Media: “Marketing Voices – Building Stronger Brands with Blogs, Podcasts, and Wikis” (May 2006)

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excerpt:
"Jennifer Jones of Marketing Voices interviews Phil Gomes, Vice President for Edelman’s Me2revolution group, the largest independent public relations agency in the world. Jennifer talks with Phil about the intersection of corporate communications and social media. They discuss what social media is best today and how blogs, and podcasts can build stronger brands."

source: "Marketing Voices – Building Stronger Brands with Blogs, Podcasts, and Wikis" by Jennifer Jones (Marketing Voices, May 8, 2006)

Your restaurant is a brand. When customers see the name on a menu, a sign, or an ad, you are trying to build a stronger brand. Your restaurant "brand" is also you and your staff, and creating a connection between your restaurant brand and customers in social media (aka Web 2.0) can be a delicate matter.

For information on this developing trend of social media marketing and public relations, Advertising Age has released a 2006 Interactive Marketing & Media Fact Pack (pdf format).

excerpt:
"Marketers are "definately spending on:

  • adding RSS feeds (40%)
  • in-house blogs (35%)
  • ads on third party blogs/blog networks (30%)
  • video ads (27%)
  • ads in RSS feeds (21%)
  • mobile/wireless (20%)
  • in-house podcasts (18%)
  • sponsoring podcasts (14%)
  • product placements in video games (10%)"

source: "Interactive Marketing & Media Fact Pack 2006" (Advertising Age, April 17,2006) (via FKCBlog)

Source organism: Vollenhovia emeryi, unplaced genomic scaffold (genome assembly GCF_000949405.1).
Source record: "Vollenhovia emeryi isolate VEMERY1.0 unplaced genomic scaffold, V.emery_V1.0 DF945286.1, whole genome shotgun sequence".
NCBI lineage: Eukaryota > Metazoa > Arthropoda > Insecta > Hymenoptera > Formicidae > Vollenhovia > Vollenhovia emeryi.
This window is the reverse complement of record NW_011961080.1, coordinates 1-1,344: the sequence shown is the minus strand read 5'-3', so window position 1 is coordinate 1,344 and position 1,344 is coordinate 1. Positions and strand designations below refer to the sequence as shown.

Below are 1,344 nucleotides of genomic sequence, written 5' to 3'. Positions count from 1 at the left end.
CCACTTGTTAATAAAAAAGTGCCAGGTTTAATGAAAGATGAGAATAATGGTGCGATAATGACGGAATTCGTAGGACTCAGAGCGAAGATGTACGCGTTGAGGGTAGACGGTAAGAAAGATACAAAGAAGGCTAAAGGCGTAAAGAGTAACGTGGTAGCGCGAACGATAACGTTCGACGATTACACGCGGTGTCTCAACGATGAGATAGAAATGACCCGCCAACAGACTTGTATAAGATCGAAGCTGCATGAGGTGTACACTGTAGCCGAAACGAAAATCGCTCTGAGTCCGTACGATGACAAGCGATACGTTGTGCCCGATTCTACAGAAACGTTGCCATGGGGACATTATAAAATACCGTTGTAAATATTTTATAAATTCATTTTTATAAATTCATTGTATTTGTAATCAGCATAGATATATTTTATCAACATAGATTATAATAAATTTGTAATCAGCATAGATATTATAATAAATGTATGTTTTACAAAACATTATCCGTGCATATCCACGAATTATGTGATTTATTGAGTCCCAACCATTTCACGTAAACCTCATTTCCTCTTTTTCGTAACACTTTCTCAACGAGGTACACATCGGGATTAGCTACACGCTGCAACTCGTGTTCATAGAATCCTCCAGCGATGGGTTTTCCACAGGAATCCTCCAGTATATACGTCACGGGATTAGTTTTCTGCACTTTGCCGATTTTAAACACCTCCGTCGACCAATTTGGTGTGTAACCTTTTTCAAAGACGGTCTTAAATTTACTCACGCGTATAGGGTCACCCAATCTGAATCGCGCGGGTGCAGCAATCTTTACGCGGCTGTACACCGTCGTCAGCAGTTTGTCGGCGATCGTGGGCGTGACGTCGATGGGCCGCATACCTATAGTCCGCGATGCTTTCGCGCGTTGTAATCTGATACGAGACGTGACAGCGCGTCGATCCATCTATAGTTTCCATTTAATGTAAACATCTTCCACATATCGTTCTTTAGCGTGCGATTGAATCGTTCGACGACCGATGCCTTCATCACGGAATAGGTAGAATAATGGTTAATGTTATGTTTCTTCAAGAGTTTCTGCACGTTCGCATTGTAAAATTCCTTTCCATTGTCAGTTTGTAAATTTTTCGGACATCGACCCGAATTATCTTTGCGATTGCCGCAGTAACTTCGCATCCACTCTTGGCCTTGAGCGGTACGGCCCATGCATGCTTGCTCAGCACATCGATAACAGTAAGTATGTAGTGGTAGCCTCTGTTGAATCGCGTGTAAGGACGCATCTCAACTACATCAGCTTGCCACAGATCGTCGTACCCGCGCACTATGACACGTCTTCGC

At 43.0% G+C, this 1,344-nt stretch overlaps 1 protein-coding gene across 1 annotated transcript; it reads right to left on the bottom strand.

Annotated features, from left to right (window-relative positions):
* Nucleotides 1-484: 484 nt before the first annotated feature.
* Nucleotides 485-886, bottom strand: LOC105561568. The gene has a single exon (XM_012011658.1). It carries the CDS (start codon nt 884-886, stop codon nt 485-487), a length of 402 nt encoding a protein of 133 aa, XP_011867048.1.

Article: “Why Small Businesses Should Care About Web 2.0 Marketing: A Discussion with the Creator of Duct Tape Marketing” (May 2006)

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excerpt:
"What we discovered are five emerging trends that every small business should be aware of. We still think that small businesses should be cautious and look to use new media or Web 2.0 in highly personalized ways, using sound marketing principles.

…Customers value who they do business with sometimes as much as what they buy. Blogging provides you with a more personal environment, where you can both promote your product and present a more personal view of your business.

Horsefeathers, a restaurant in North Conway, NH, publishes a blog about food, wine, local events, and restaurant news as a way to keep customers connected and loyal."

source: "Why Small Businesses Should Care About Web 2.0 Marketing: A Discussion with the Creator of Duct Tape Marketing" by Eric Kintz (MarketingProfs.com, May 9,2006)

For restaurant owners wondering what are the latest free web marketing tools, this article will give you a good overview from which to start. These tools open up many possibilities for restaurant owners to connect with the public.

Article: “Trend enables users to save, store online material” (Apr.2006)

 

excerpt:
"Part of the problem with the Web is organizing information so you can actually find stuff. Tagging is a set of tools that people use to help other people find stuff," said Internet analyst Rob Enderle of the Enderle Group. "So communities form around this. If it's done well, it's useful and allows people to help each other. If it's done badly, it is just another complexity on the Web."

"It's a solution for the personal information management problem," said Michael Grubb, chief technology officer of Furl.net, a tagging site operated by LookSmart of San Francisco. "How to get back to where you were or save a page or do a search of what you've saved."

Furl.net also allows users to save entire Web pages rather than just bookmark and share. People use it to do research for work or dissertations, remember good restaurants, and collect information on colleges or graduate schools they are considering, Grubb said"